Moving Shadows, Moving Sun

Early Modern Sundials Restaging Miracles

in Nuncius
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Irrespective of geo- or heliocentric presuppositions, the functioning of sundials is based on the observation of moving shadows or light spots. Even though the cast shadow was often simply used to indicate the time, it could also remind the users of the ephemerality of earthly things or function as an index of planetary movements. This article examines the various ways in which early modern sundials visually interpret the moving shadow or light spot. The instruments address the shadow in inscriptions, integrate it into their design (e.g. in cruciform dials) or even manipulate its course (as in the so-called Horologium Ahaz). Both the crucifix and the Ahaz dials not only refer to astronomical miracles but actually restage them. Even though by means of the horologium it was not possible to explain the Old Testament miracle of the shadow moving backward, adepts were able to recreate it on a terrestrial scale.

Moving Shadows, Moving Sun

Early Modern Sundials Restaging Miracles

in Nuncius

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References

  • 1

    Cf. Galileo Galilei“Dialogo intorno ai due massimi sistemi del mondo tolemaico e copernicano,” in Le Opere di Galileo GalileiVol. VII edited by Antonio Favaro (Florence: G. Barbera 1897) p. 141: “… stimerei che colui che reputasse più ragionevole il far muover tutto l’universo per ritener ferma la Terra fusse più irragionevole di quello che sendo salito in cima della vostra Cupola non per altro che per dare una vista alla città e al suo contado domandasse che se gli facesse girare intorno tutto il paese acciò non avesse egli ad aver la fatica di volger la testa …”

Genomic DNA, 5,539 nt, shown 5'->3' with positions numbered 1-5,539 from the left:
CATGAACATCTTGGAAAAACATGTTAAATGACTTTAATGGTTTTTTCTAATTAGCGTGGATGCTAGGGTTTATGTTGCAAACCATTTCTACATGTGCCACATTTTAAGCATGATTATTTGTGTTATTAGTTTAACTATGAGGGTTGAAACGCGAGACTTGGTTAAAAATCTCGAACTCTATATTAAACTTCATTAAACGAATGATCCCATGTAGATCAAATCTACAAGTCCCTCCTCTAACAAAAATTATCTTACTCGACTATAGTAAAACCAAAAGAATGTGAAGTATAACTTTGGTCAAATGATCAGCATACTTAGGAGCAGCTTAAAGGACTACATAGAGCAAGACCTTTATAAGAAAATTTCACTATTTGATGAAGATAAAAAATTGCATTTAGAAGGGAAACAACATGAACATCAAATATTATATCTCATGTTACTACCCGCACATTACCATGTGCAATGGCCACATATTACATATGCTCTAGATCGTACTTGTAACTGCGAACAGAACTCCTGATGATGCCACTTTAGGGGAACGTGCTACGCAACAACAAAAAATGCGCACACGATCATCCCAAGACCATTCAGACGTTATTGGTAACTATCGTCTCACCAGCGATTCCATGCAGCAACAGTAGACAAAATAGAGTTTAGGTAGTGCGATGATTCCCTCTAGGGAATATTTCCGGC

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  • 2

    Emmanuel MaignanPerspectiva Horaria sive de Horographia gnomonica tum theoretica tum practica libri quatuor (Rome: Typis, & expensis Philippi Rubei1648).

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  • 3

    Athanasius KircherArs Magna Lucis et Umbrae (Rome: Hermann Scheus1646) p. 232.

  • 5

    Jacques OzanamRecréations Mathématiques (Paris: Jean Jombert1694) p. 256: “Mais au lieu d’un Arbre une personne pourra se servir de sa propre hauteur pour stile en se plaçant bien droit au pied du stile …”

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  • 7

    Cf. Patrick James Stigant WhitmoreThe Order of Minims in Seventeenth-Century France (Den Haag: Nijhoff1967) pp. 163–186.

  • 10

    Michel Serres“Gnomon: The Beginnings of Geometry in Greece,” in A History of Scientific Thought: Elements of a History of Scienceedited by Michel Serres Michel Authier et al. (Oxford and Cambridge MA: Blackwell 1995) p. 9.

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  • 11

    Steffen Bogen“Schattenriss und Sonnenuhr: Überlegungen zu einer kunsthistorischen Diagrammatik,” Zeitschrift für Kunstgeschichte2005 682: 153–176 p. 160.

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  • 15

    Cf. Thomas da Costa Kaufmann“The Perspective of Shadows: The History of the Theory of Shadow Projection,” Journal of the Warburg and Courtauld Institutes1975 38: 258–287; George Bauer “Experimental Shadow Casting and the Early History of Perspective” Art Bulletin 1987 692: 211–219.